Canada is Testing its First Autonomous RV
Our Neighbors up North have finally entered the race to develop self-driving cars.
The decade-long project, costing almost $3 million, involves three vehicles: a Lincoln MKZ hybrid sedan (adorably dubbed, “Autonomoose”), developed by the University of Waterloo; a 2017 Lincoln, developed by software company, BlackBerry QNX; and a Mercedes-Benz Sprinter Van, courtesy of motorhome company, Erwin Hymer Group.
The last of the three vehicles, essentially a $200,000 RV, is intended to operate in all kinds of weather conditions in Ontario—the first Canadian province to permit the testing of autonomous cars on its roadways.
“We think it’s the ideal platform for an autonomous vehicle,” said Joel Adams, director of engineering for Erwin Hymer Group North America. “Google has little bumper cars that just hold one or two people in them. We think it’s going to be a much more social environment, where you can take along your entire family.”
Teenage Girls Have Built Africa’s First Private Satellite
As part of a high school science, technology, engineering, and math (STEM) project, fourteen South African teenage girls have designed and built the payload for a satellite that will launch in May 2017. The aircraft will orbit over Earth’s poles, scanning the African surface and providing detailed thermal imagery twice a day.
This data will help prevent disasters (like drought and floods) and improve food security across the continent. This year alone, Southern Africa experienced a shortfall of 9.3 million tons of maize because of an El Nino-induced drought.
“We can try to determine and predict the problems Africa will be facing in the future,” said Brittany Bull, a student at South Africa’s Pelican Park High School. “Where our food is growing, where we can plant more trees and vegetation, and also how we can monitor remote areas…We have a lot of forest fires and floods, but we don’t always get out there in time.”
Headed by South Africa’s Meta Economic Development Organization (MEDO), the project marks the first satellite launch by an African private company. Perhaps more importantly, however, the young students’ accomplishment serves as an inspiration for African teenagers, particularly young women, who want to work in the STEM arenas.
“I want to show to fellow girls that we don’t need to sit around or limit ourselves. Any career is possible—even aerospace,” said Bull.
The MEDO group is looking to expand its reach and involve girls from Namibia, Malawi, Kenya, and Rwanda.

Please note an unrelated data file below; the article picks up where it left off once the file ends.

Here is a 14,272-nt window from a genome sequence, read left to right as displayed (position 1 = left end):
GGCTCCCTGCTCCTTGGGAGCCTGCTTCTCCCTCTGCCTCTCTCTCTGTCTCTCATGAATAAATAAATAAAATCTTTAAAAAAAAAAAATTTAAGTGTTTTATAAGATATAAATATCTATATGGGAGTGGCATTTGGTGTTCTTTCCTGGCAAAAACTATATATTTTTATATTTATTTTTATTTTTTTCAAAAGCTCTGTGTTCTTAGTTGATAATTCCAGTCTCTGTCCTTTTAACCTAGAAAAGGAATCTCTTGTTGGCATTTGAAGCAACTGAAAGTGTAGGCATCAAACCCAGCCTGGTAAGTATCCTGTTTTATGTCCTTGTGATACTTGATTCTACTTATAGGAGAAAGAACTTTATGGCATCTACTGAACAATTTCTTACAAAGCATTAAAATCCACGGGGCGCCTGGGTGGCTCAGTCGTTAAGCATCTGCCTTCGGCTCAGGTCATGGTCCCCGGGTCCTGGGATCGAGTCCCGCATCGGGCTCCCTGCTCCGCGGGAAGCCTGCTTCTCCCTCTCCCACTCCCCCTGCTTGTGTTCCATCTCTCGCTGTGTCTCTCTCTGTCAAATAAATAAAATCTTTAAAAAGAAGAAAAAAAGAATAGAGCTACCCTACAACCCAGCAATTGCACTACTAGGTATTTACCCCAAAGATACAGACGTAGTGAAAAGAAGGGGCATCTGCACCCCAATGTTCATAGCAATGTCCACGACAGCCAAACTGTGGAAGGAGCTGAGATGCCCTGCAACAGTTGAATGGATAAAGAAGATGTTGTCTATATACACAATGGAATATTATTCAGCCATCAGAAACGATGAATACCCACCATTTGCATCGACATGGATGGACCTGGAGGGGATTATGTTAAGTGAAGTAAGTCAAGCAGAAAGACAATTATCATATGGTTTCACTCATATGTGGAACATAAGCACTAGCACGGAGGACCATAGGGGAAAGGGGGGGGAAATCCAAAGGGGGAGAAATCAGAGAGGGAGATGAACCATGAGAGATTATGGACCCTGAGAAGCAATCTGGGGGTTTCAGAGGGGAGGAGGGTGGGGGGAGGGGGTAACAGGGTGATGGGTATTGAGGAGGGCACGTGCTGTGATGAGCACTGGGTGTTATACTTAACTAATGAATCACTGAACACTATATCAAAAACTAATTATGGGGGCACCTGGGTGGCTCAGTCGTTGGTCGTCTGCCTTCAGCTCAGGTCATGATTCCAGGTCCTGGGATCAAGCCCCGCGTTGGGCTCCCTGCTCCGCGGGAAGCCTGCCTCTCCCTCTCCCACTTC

Japan Announces Plans to Build the World’s Fastest Supercomputer
Japan has kicked off a project to build the AI Bridging Cloud (AIBC) computer by the end of next year—and is prepared to dish out 19.5 billion yen for the cause. With a 130 petaflop speed, the AIBC, should its development prove successful, would surpass China’s Sunway TaihuLight machine, which currently operates at 93 petaflops. (A petaflop is equal to one thousand trillion operations per second.)
“As far as we know, there is nothing out there that is as fast,” said Satoshi Sekiguchi, head of Japan’s National Institute of Advanced Industrial Science and Technology, which will oversee the machine’s development.
Japan’s government hopes the AIBC will help restore the country’s reputation in science and technology and prevent them from turning to U.S. companies (like Amazon or Google) for sources of supercomputing power.
France is Building a Human-Powered Gym Boat
Italian design and innovation firm, Carlo Ratti Associati, along with wellness manufacturing company TechnoGym and non-profit architecture group Terreform ONE, have initiated a project that will see the construction of a 20 meter long “fitness vessel.” The boat will sail along Paris’ Seine River, harnessing the energy produced during gym patrons’ workouts.
“The Paris navigating gym investigates the potential of harnessing human power,” explains engineer and architect Carlo Ratti, who also directs MIT’s Senseable City Lab. “It’s fascinating to see how the energy generated by a workout at the gym can actually help to propel a boat. It provides one with a tangible experience of what lies behind the often abstract notion of electric power.”
The boat’s design will accommodate 45 individuals, who can track their real-time energy expenditure via augmented-reality screens. The boat will also integrate a panoramic glass façade, providing patrons with an unprecedented Parisian view.
Filed Under: M2M (machine to machine)